Female comedians are good, but they are also few and far between. Could it be that women just aren't as funny as men? asks Hettie Judah
Tomorrow morning, the Titans will clash over our tea and toast. Little Zoe Ball, former Big Breakfast babe, starts her first day at Radio 1 in direct competition with the ginger giant of British broadcasting, Chris Evans, newly recruited to Virgin. It is nice that a mere female has been trusted with the prized Radio 1 breakfast slot, but not even the most ardent philogynist would describe it as a fair fight.

Is Zoe Ball going to announce suddenly on air that she has had sex with a member of her production team? Will she risk her job to tell jokes about rolling fat women in flour? Will she be so outrageously, screamingly funny that people will stop work and tune in, just to see how far she will go? A nation winces in anticipation; not because she lacks charisma, or confidence, or intelligence (she may be a babe, but she is certainly no bimbo), but because she just doesn't cut it in the comedy stakes.

To make a bald comparison, when "shock jock" Howard Stern interviewed Chris Evans he made mincemeat out of him; if Howard Stern interviewed Zoe Ball, he probably wouldn't even bother trashing her; she just isn't enough of a threat.

Blame it on misogyny, blame it on conspiracy, but next time you notice how rarely women get on Have I Got News For You or the Perrier shortlist, remember that women book acts and produce, market and manage much of the comedy seen on stage and TV. The fact that so few women break through into the big league cannot be entirely blamed on a sinister male media mafia. The galling truth may be that they are just not good enough.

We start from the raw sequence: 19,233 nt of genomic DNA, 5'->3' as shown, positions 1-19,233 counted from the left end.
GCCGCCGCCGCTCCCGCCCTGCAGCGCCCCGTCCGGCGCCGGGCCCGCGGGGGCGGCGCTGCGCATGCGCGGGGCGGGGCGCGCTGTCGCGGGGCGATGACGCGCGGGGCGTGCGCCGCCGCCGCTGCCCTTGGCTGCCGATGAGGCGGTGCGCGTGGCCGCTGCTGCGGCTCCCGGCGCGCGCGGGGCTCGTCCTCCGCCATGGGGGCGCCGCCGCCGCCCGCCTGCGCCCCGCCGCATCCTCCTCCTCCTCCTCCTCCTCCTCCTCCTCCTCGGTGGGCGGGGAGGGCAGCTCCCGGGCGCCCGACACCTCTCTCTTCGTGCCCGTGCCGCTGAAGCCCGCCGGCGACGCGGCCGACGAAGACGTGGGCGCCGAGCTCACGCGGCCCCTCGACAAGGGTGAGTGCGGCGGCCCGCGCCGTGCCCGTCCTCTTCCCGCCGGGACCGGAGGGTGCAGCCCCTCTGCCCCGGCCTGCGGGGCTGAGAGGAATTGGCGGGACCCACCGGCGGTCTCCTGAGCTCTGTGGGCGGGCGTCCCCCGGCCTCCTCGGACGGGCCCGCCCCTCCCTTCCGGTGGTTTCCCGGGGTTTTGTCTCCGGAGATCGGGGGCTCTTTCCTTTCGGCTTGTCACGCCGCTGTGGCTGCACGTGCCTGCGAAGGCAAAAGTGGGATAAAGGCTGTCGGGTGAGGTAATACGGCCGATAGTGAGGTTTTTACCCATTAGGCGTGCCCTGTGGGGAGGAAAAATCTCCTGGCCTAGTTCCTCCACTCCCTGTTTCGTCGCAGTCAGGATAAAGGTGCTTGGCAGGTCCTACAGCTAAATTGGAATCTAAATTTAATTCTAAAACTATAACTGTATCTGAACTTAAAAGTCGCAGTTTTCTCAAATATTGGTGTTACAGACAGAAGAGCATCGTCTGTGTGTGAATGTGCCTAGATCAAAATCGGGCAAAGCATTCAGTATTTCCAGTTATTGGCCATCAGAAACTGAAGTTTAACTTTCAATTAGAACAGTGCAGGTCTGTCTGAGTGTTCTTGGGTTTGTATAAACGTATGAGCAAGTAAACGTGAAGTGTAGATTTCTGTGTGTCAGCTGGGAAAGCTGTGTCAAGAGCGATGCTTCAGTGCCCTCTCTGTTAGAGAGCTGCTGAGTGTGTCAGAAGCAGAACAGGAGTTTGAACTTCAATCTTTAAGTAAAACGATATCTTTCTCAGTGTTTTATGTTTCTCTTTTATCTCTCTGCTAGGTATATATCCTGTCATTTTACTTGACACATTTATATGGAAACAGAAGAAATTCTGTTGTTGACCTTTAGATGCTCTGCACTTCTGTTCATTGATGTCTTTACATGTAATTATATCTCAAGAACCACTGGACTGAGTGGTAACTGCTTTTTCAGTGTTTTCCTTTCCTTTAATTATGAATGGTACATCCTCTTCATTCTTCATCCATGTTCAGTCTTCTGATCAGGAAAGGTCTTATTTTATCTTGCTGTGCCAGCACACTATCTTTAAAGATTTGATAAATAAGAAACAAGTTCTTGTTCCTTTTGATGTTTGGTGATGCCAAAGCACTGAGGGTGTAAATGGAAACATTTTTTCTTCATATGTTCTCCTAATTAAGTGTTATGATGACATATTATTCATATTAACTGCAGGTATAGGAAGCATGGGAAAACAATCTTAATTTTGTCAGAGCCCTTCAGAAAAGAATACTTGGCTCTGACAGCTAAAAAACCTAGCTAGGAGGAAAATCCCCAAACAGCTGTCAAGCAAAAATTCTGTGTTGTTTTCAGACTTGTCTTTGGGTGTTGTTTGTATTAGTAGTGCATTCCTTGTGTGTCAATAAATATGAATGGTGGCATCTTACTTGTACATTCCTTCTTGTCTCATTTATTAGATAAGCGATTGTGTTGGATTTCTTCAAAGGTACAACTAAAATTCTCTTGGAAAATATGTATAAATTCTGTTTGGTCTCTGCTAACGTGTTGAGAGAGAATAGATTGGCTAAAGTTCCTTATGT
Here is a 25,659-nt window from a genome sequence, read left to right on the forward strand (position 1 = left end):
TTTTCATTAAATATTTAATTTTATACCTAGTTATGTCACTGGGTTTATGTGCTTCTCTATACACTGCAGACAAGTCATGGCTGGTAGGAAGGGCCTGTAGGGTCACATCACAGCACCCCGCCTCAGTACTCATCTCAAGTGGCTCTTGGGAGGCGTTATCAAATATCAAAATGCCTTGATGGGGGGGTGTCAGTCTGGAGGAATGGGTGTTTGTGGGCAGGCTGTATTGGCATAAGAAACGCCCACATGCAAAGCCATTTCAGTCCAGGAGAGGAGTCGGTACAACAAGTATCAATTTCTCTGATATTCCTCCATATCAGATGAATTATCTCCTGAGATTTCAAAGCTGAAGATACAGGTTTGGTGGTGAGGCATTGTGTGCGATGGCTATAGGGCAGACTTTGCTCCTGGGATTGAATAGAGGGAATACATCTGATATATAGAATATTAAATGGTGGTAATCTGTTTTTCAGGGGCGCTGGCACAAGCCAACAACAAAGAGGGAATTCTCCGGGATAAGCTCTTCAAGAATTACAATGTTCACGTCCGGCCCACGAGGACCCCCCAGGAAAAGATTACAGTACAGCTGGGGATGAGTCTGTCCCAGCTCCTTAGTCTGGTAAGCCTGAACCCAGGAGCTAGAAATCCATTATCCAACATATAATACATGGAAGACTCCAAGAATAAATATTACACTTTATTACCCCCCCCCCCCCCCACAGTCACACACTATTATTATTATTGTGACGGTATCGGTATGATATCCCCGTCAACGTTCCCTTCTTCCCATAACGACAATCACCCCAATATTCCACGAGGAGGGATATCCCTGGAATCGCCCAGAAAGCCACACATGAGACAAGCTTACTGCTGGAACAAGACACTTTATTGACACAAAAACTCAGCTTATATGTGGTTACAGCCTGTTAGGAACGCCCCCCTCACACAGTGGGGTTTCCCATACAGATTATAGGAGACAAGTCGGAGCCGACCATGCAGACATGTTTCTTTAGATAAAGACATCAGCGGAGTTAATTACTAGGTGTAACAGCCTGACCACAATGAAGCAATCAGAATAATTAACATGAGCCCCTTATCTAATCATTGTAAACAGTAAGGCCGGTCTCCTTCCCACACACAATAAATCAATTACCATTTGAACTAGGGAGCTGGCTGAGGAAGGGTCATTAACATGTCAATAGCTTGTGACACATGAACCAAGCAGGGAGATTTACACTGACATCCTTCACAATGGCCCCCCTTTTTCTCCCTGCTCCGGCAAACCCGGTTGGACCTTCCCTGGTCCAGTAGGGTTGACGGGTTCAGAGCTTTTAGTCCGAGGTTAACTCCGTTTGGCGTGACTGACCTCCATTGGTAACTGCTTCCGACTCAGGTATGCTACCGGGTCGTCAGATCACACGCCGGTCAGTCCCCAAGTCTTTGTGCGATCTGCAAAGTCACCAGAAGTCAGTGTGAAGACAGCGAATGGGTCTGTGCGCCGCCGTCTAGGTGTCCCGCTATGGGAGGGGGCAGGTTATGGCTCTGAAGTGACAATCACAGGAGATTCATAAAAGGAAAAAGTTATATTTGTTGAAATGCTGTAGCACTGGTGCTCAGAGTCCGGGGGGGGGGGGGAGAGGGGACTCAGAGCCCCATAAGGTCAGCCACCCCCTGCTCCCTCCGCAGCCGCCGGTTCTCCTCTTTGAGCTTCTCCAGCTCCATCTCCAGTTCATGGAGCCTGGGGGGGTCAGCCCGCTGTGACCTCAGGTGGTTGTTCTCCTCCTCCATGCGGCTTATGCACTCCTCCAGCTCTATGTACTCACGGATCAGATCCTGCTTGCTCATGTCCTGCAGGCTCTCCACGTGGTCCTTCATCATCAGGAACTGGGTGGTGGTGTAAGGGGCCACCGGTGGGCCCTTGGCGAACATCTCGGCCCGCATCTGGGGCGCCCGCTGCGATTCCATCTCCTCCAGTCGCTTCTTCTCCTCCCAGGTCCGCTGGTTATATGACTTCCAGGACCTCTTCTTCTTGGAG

If, in the real world, women were not capable of making one incontinent with laughter, this state of affairs would be easier to understand, but fortunately enough, they can. I have female friends funny enough to cause lung failure. So if you can find funny women sitting round a pub table, why are so few of them up on stage?

"Women now have less chance than we did; in the Eighties it was very politically correct to have a woman on the bill; we would get open spots before men, we had a lot more help," admits comedian Donna McPhail, one of the few women who has made it into the big league. Those days of positive discrimination are, thankfully, over, but despite the PC backlash, Perrier winner Jenny Eclair still reckons that any woman "half worth her salt" is going to attract attention. Both have noticed that there seem to be no exciting young acts snapping at their heels. As Donna McPhail puts it, "We've missed a generation - there's me, Jo (Brand), Hattie (Hayridge) and Jenny (Eclair), and there is no one coming up from behind. Us lot are just getting too old."